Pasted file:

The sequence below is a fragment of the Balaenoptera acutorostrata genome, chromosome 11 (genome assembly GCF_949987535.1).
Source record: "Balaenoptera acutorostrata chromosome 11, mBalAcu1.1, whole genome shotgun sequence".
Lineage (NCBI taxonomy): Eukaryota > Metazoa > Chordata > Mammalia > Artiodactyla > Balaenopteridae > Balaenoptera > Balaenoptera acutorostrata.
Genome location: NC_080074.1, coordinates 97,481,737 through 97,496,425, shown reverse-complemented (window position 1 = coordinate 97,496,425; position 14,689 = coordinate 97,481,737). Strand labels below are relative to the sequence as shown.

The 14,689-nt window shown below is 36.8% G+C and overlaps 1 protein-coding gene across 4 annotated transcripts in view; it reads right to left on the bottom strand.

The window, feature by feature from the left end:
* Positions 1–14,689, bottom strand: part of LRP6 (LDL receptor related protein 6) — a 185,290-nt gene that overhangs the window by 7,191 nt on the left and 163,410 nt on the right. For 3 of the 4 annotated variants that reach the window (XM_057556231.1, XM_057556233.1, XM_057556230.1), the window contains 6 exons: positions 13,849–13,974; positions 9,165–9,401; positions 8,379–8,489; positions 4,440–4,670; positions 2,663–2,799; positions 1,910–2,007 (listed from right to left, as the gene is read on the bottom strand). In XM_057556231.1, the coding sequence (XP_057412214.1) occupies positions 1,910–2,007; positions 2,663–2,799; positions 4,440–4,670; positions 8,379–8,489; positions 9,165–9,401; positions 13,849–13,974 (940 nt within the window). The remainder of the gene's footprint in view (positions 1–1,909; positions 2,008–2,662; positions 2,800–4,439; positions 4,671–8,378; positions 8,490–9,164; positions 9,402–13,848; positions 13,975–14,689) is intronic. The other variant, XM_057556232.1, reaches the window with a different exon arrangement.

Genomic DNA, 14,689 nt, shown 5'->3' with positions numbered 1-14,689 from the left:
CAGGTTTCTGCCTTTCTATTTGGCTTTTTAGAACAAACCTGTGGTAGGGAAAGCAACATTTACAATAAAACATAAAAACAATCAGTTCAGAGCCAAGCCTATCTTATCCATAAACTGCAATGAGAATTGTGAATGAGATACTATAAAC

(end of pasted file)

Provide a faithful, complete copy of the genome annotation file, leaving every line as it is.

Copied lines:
The sequence below is a fragment of the Balaenoptera acutorostrata genome, chromosome 11 (genome assembly GCF_949987535.1).
Source record: "Balaenoptera acutorostrata chromosome 11, mBalAcu1.1, whole genome shotgun sequence".
Lineage (NCBI taxonomy): Eukaryota > Metazoa > Chordata > Mammalia > Artiodactyla > Balaenopteridae > Balaenoptera > Balaenoptera acutorostrata.
Genome location: NC_080074.1, coordinates 97,481,737 through 97,496,425, shown reverse-complemented (window position 1 = coordinate 97,496,425; position 14,689 = coordinate 97,481,737). Strand labels below are relative to the sequence as shown.

The 14,689-nt window shown below is 36.8% G+C and overlaps 1 protein-coding gene across 4 annotated transcripts in view; it reads right to left on the bottom strand.

The window, feature by feature from the left end:
* Positions 1–14,689, bottom strand: part of LRP6 (LDL receptor related protein 6) — a 185,290-nt gene that overhangs the window by 7,191 nt on the left and 163,410 nt on the right. For 3 of the 4 annotated variants that reach the window (XM_057556231.1, XM_057556233.1, XM_057556230.1), the window contains 6 exons: positions 13,849–13,974; positions 9,165–9,401; positions 8,379–8,489; positions 4,440–4,670; positions 2,663–2,799; positions 1,910–2,007 (listed from right to left, as the gene is read on the bottom strand). In XM_057556231.1, the coding sequence (XP_057412214.1) occupies positions 1,910–2,007; positions 2,663–2,799; positions 4,440–4,670; positions 8,379–8,489; positions 9,165–9,401; positions 13,849–13,974 (940 nt within the window). The remainder of the gene's footprint in view (positions 1–1,909; positions 2,008–2,662; positions 2,800–4,439; positions 4,671–8,378; positions 8,490–9,164; positions 9,402–13,848; positions 13,975–14,689) is intronic. The other variant, XM_057556232.1, reaches the window with a different exon arrangement.

Genomic DNA, 14,689 nt, shown 5'->3' with positions numbered 1-14,689 from the left:
CAGGTTTCTGCCTTTCTATTTGGCTTTTTAGAACAAACCTGTGGTAGGGAAAGCAACATTTACAATAAAACATAAAAACAATCAGTTCAGAGCCAAGCCTATCTTATCCATAAACTGCAATGAGAATTGTGAATGAGATACTATAAAC